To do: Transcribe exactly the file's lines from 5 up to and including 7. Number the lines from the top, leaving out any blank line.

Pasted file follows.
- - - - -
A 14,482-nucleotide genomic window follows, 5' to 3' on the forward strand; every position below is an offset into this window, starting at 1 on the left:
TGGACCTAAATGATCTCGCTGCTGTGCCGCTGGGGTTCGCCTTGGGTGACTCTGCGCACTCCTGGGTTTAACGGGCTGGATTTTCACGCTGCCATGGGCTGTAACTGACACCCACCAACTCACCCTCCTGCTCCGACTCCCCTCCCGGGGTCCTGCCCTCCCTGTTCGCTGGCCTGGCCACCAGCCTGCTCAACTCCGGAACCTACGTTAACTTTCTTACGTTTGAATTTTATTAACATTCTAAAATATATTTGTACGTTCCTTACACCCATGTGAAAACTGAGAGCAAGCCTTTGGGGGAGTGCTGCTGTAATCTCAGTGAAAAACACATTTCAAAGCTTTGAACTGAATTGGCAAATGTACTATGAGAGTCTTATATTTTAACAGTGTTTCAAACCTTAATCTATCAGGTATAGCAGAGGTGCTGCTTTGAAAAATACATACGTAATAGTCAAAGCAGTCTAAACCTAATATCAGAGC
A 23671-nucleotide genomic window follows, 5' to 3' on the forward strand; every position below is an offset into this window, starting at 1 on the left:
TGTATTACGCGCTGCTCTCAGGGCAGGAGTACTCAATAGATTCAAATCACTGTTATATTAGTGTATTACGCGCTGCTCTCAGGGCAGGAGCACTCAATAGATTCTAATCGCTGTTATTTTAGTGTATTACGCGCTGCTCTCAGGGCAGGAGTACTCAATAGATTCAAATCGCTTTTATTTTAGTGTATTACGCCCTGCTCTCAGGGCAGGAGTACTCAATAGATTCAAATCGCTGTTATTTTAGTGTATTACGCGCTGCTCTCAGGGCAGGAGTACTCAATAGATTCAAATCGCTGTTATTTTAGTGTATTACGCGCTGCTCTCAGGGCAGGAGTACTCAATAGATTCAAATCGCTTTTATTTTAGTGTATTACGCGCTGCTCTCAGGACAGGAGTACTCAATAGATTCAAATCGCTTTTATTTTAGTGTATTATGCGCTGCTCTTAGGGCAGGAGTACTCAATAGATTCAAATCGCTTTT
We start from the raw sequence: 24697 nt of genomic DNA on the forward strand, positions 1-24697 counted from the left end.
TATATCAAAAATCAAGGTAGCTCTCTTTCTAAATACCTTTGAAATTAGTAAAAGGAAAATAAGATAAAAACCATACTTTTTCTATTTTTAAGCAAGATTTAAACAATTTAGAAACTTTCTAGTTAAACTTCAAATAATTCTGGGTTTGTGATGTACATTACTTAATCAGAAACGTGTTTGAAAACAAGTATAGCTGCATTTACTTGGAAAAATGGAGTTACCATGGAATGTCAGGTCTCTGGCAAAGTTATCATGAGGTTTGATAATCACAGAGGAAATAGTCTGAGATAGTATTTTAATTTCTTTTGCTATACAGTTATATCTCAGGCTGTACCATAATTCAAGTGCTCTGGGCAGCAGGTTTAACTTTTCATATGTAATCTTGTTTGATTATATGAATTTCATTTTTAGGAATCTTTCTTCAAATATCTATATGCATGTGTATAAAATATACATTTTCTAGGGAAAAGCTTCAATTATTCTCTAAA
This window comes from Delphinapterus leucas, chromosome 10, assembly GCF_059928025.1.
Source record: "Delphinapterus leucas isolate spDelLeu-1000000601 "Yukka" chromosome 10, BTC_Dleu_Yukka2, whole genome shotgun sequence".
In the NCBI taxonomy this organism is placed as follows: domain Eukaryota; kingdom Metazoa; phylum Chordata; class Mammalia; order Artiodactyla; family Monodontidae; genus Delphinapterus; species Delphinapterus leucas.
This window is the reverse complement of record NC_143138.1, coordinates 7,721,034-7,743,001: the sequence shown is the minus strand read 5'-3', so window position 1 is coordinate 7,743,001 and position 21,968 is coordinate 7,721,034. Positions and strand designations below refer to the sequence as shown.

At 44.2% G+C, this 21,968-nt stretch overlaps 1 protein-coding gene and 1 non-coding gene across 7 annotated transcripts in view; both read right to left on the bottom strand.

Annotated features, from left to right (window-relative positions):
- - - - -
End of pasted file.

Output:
We start from the raw sequence: 24697 nt of genomic DNA on the forward strand, positions 1-24697 counted from the left end.
TATATCAAAAATCAAGGTAGCTCTCTTTCTAAATACCTTTGAAATTAGTAAAAGGAAAATAAGATAAAAACCATACTTTTTCTATTTTTAAGCAAGATTTAAACAATTTAGAAACTTTCTAGTTAAACTTCAAATAATTCTGGGTTTGTGATGTACATTACTTAATCAGAAACGTGTTTGAAAACAAGTATAGCTGCATTTACTTGGAAAAATGGAGTTACCATGGAATGTCAGGTCTCTGGCAAAGTTATCATGAGGTTTGATAATCACAGAGGAAATAGTCTGAGATAGTATTTTAATTTCTTTTGCTATACAGTTATATCTCAGGCTGTACCATAATTCAAGTGCTCTGGGCAGCAGGTTTAACTTTTCATATGTAATCTTGTTTGATTATATGAATTTCATTTTTAGGAATCTTTCTTCAAATATCTATATGCATGTGTATAAAATATACATTTTCTAGGGAAAAGCTTCAATTATTCTCTAAA
This window comes from Delphinapterus leucas, chromosome 10, assembly GCF_059928025.1.